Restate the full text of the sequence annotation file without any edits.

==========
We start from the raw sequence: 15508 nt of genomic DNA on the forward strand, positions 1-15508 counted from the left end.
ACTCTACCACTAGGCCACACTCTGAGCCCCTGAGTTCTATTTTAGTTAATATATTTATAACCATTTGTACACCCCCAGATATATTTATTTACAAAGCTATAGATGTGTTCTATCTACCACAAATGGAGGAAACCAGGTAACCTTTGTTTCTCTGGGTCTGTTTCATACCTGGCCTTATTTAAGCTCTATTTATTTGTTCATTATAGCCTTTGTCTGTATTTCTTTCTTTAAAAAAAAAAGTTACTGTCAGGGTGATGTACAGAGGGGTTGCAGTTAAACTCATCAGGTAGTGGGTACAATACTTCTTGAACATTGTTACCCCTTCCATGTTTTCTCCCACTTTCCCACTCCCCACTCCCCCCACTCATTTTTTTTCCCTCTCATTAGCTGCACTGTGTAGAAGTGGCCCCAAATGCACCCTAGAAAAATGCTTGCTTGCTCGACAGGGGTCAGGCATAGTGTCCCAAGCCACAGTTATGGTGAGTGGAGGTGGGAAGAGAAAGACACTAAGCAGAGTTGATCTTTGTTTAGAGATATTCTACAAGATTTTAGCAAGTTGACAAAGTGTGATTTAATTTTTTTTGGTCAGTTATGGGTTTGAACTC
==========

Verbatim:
We start from the raw sequence: 15508 nt of genomic DNA on the forward strand, positions 1-15508 counted from the left end.
ACTCTACCACTAGGCCACACTCTGAGCCCCTGAGTTCTATTTTAGTTAATATATTTATAACCATTTGTACACCCCCAGATATATTTATTTACAAAGCTATAGATGTGTTCTATCTACCACAAATGGAGGAAACCAGGTAACCTTTGTTTCTCTGGGTCTGTTTCATACCTGGCCTTATTTAAGCTCTATTTATTTGTTCATTATAGCCTTTGTCTGTATTTCTTTCTTTAAAAAAAAAAGTTACTGTCAGGGTGATGTACAGAGGGGTTGCAGTTAAACTCATCAGGTAGTGGGTACAATACTTCTTGAACATTGTTACCCCTTCCATGTTTTCTCCCACTTTCCCACTCCCCACTCCCCCCACTCATTTTTTTTCCCTCTCATTAGCTGCACTGTGTAGAAGTGGCCCCAAATGCACCCTAGAAAAATGCTTGCTTGCTCGACAGGGGTCAGGCATAGTGTCCCAAGCCACAGTTATGGTGAGTGGAGGTGGGAAGAGAAAGACACTAAGCAGAGTTGATCTTTGTTTAGAGATATTCTACAAGATTTTAGCAAGTTGACAAAGTGTGATTTAATTTTTTTTGGTCAGTTATGGGTTTGAACTC